2018 Federal Budget: Tax cuts for 10 million ‘hardworking’ Australians

FEDERAL Treasurer Scott Morrison handed down his third budget on Tuesday night, with income tax relief the biggest coup for Aussies.

In his speech overnight, Mr Morrison said the Government was providing the tax cuts in a bid to “reward working Australians and reduce the cost pressures on households”.

“Tonight, I announce a seven year personal tax plan to make personal income tax lower, fairer and simpler,” he said.


“The plan will result in more working Australians paying lower rates of tax. It will be enshrined in legislation.”

Mr Morrison said the plan has three parts.

“One. Tax relief for middle and low income earners now. Two. Protecting what Australians earn from bracket creep. Three. Ensuring more Australians pay less tax by making personal taxes simpler.”

Ten million Australians are set to benefit from the Turnbull Government’s new tax cuts, with 4.4 million set to receive the maximum relief of $530 per year.

Those earning up to $37,000 will have their tax reduced by up to $200 on what they have paid in tax.

For those earning more than $37,000, their tax will be reduced up to a maximum of $530 per year.

For the 4.4 million taxpayers with an income between $48,000 and $90,000, they will also receive the maximum tax relief of $530.

“For middle income households with both parents working on average wages, this will boost their ‘kitchen table’ budget by more than $1,000 every year,” the Treasurer said.

“This means more working Australians paying lower taxes on every extra dollar they earn.”

For those earning above $90,000 the tax relief reduces to zero at just over $125,000.

“This tax relief will not be clawed back by other tax increases, including the Medicare levy, which will remain unchanged,” Mr Morrison explained.

Other important notes from the 2018 Budget:

  • No more exit fees on superannuation accounts for when you want to change funds.
  • Young people under 25 or with low balances will no longer have to pay for life insurance policies they have not asked for or do not need.
  • The Pension Loans Scheme will be opened to all older Australians, including full rate pensioners and self-funded retirees, so they can boost their retirement income by up to $17,800 for a couple, without impacting on their eligibility for the pension or other benefits.
  • An expanded Pension Work Bonus will allow pensioners to earn an extra $1300 a year without reducing their pension payments. For the first time, the bonus will be extended to self-employed individuals who can now earn up to $7800 per year.
  • The National Energy Security Board estimates annual power bills will fall by $400 on average for every Australian household from 2020, following the introduction of the national energy guarantee.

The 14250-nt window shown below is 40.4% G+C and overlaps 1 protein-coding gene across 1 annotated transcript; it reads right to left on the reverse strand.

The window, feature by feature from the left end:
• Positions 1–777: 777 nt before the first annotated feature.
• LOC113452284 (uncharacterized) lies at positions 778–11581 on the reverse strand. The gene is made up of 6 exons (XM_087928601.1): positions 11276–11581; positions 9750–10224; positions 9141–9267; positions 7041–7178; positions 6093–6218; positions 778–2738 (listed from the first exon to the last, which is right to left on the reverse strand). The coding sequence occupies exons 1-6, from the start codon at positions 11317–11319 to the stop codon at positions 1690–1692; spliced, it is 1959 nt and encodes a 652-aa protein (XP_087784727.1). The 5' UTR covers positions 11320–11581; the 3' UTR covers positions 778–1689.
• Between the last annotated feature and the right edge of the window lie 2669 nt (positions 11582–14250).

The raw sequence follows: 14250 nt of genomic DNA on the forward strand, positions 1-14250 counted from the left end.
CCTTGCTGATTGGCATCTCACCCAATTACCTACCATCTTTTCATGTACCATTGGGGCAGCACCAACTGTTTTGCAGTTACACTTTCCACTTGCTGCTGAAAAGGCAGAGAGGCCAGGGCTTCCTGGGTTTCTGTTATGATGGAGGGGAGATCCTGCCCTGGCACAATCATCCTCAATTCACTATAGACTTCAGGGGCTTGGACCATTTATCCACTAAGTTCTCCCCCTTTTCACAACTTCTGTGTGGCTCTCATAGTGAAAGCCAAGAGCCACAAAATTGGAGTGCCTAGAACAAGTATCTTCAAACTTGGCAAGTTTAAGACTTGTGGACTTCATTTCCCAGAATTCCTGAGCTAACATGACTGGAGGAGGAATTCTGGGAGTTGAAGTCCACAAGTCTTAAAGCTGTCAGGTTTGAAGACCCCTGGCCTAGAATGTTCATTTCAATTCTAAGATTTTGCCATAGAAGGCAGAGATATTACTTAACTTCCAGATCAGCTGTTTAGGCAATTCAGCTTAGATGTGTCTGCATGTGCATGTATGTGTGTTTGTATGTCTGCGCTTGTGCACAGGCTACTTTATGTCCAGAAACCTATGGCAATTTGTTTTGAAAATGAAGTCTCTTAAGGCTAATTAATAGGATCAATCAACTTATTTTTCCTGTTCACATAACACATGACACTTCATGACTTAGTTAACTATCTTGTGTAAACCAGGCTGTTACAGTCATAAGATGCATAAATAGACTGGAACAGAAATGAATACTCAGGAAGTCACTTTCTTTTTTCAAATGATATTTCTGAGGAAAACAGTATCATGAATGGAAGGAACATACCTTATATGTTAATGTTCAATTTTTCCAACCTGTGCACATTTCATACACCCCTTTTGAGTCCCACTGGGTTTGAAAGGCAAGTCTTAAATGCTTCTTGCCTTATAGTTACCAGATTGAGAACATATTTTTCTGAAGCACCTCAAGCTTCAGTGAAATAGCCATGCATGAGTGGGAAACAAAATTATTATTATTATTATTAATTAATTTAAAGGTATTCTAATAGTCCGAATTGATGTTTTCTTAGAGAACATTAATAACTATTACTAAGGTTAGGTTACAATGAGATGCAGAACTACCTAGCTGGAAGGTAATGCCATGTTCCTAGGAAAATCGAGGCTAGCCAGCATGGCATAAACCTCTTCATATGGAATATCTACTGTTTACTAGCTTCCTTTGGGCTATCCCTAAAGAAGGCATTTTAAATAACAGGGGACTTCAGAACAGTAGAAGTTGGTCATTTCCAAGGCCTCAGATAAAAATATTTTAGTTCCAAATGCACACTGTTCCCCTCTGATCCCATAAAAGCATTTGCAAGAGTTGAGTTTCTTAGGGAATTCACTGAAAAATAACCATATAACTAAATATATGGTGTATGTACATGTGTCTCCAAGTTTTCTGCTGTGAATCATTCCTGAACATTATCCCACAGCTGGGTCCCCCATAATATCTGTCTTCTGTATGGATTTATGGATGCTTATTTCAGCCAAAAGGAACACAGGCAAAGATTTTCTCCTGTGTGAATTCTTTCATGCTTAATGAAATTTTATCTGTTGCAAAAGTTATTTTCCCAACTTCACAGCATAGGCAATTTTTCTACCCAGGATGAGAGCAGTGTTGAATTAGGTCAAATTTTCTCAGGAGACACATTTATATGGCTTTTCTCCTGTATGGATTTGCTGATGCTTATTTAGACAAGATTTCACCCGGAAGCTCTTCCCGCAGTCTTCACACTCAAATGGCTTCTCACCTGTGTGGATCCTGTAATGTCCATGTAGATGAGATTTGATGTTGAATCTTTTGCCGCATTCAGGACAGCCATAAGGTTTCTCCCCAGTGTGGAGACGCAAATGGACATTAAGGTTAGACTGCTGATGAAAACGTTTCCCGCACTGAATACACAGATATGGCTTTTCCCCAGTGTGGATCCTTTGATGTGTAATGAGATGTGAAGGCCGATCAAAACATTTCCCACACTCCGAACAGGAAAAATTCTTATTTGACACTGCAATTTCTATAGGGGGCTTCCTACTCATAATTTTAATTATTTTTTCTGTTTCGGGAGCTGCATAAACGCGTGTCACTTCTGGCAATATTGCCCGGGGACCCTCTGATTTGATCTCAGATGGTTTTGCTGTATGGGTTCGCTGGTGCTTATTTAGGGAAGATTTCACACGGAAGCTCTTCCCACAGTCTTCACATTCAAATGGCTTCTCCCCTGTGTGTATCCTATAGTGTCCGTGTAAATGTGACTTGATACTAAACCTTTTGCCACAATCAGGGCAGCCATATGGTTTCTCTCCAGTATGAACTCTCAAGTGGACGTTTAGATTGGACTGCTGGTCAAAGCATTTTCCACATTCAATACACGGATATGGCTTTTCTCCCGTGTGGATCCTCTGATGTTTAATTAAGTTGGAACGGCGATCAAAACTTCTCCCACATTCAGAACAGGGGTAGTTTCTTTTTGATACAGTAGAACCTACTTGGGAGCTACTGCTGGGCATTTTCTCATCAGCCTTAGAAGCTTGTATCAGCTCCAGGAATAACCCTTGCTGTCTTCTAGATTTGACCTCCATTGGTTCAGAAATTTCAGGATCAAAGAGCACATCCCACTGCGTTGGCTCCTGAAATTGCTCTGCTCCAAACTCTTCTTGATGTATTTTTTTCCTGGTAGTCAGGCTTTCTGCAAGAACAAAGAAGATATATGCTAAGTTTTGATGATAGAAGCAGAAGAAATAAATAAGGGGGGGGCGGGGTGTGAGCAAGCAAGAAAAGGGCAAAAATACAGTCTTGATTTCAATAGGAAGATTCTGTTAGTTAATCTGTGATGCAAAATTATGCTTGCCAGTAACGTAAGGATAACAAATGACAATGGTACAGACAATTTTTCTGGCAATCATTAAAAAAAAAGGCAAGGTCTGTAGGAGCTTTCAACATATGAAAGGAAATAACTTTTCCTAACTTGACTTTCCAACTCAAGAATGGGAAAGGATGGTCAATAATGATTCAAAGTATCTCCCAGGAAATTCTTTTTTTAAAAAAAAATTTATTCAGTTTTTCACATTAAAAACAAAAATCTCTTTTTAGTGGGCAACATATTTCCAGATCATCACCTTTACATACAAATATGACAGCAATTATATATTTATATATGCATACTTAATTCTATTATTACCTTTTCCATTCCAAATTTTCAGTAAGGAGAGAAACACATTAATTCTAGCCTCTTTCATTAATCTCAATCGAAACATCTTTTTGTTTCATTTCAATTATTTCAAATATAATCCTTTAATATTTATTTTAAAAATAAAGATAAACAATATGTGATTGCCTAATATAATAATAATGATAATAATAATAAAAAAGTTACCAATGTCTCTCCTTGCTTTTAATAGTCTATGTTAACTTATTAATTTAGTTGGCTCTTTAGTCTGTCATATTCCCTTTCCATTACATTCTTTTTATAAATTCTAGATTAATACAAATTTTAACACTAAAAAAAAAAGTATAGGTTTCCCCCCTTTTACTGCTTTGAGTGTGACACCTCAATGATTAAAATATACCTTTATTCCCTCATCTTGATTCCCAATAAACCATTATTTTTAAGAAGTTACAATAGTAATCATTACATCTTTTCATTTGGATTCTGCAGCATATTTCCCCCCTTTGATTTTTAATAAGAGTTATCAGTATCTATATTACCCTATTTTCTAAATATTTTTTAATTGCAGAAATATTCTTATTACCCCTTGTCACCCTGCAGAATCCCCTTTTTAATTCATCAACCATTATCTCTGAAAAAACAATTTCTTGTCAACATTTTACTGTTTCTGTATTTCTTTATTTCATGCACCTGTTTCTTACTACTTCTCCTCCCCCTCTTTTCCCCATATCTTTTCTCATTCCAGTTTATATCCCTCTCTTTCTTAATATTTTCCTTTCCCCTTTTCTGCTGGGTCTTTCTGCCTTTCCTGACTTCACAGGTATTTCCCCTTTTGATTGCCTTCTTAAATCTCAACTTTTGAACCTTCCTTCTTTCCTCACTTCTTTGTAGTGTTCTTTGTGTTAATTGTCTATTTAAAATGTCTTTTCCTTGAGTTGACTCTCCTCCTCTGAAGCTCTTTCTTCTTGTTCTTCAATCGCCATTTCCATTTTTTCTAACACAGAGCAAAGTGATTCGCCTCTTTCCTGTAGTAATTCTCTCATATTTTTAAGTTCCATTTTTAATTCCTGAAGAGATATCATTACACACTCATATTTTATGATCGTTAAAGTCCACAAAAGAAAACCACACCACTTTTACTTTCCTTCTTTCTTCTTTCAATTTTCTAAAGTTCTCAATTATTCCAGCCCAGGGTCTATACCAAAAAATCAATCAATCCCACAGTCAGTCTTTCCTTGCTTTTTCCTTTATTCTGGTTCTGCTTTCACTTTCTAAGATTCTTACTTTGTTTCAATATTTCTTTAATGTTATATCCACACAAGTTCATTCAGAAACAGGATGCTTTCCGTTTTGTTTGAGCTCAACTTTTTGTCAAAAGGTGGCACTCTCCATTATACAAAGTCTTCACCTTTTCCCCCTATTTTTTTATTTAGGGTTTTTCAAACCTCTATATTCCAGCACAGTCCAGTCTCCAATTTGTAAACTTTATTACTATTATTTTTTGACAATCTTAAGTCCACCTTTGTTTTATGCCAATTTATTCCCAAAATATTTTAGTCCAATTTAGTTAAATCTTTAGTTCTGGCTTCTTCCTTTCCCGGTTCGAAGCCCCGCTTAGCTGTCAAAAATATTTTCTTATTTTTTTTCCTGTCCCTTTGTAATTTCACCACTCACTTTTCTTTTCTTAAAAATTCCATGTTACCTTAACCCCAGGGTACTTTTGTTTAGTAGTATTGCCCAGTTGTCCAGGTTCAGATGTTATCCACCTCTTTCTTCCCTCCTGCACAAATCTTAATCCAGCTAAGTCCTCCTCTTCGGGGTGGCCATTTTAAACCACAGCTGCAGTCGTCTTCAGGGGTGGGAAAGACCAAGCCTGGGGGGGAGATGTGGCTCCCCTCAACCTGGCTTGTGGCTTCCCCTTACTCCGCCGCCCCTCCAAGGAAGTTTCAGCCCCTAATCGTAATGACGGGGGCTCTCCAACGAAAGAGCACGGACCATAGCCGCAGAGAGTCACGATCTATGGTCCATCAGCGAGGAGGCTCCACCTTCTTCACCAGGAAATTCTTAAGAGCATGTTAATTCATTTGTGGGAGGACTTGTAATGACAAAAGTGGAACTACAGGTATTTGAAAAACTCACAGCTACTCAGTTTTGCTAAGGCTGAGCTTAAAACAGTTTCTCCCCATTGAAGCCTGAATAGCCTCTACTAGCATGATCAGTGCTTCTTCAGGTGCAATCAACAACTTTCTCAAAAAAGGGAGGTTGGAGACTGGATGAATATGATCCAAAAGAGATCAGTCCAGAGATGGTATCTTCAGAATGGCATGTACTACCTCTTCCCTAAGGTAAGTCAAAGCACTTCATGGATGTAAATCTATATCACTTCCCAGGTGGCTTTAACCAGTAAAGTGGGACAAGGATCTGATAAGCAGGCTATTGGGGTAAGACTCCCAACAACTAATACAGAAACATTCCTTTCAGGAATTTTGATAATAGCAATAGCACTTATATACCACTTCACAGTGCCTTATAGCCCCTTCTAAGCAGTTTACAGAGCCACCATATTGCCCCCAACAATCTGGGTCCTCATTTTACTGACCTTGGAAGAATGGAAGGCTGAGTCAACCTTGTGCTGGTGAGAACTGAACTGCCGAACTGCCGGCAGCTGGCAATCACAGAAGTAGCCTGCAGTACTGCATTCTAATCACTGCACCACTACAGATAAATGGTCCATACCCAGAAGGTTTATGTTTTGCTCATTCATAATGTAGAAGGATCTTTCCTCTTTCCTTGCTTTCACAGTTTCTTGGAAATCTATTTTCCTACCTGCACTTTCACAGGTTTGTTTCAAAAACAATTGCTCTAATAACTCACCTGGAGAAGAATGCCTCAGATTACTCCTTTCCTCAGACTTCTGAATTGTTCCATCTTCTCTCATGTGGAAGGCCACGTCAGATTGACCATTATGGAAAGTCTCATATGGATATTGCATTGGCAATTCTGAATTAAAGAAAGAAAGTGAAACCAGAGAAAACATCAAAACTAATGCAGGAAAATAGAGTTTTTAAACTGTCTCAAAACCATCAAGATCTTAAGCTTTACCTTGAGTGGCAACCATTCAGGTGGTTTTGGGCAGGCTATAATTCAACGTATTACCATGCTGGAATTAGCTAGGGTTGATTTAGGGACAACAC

• The Government’s overhaul of the child care and early learning subsidies includes an extra $2.5 billion to ensure more families get more support.
  • $294 million to harden up security at airports.

Important 2018 Budget notes for Queenslanders:

  • Under the fully funded hospitals agreement, Queensland public hospitals will receive $29.5 billion over the five years to 2024-25, delivering an additional $7.49 billion in funding.
  • Queenslanders with a disability will be supported through a fully-funded National Disability Insurance Scheme. Once fully implemented in 2020, nearly 96,300 participants in Queensland will benefit from the support.
  • While the budget has provided $1 billion for the M1 Pacific Motorway for the Eight Mile Plains to Daisy Hill and Varsity Lakes to Tugun sections, the RACQ says not enough has been done for Queensland road and rail.

“In the lead up to the Budget, the Government talked up its infrastructure spend, but for roads and rail, we’re about $400 million down on last year,” RACQ Head of Public Policy Rebecca Michael said.

“And with road fatalities in Queensland up 20 percent year to date, now’s not the time to cut road funding in favour of a Budget surplus.”

Dr Michael said the Club is now calling on the Queensland Government to work with the Turnbull Government to ensure budgeted projects received the funding required to get these projects off the ground.

“We need the State and Federal Governments to ensure we don’t lose more time, funding and potentially lives by getting caught up in a political blame game. Let’s make sure every dollar budgeted is spent this year,” she said.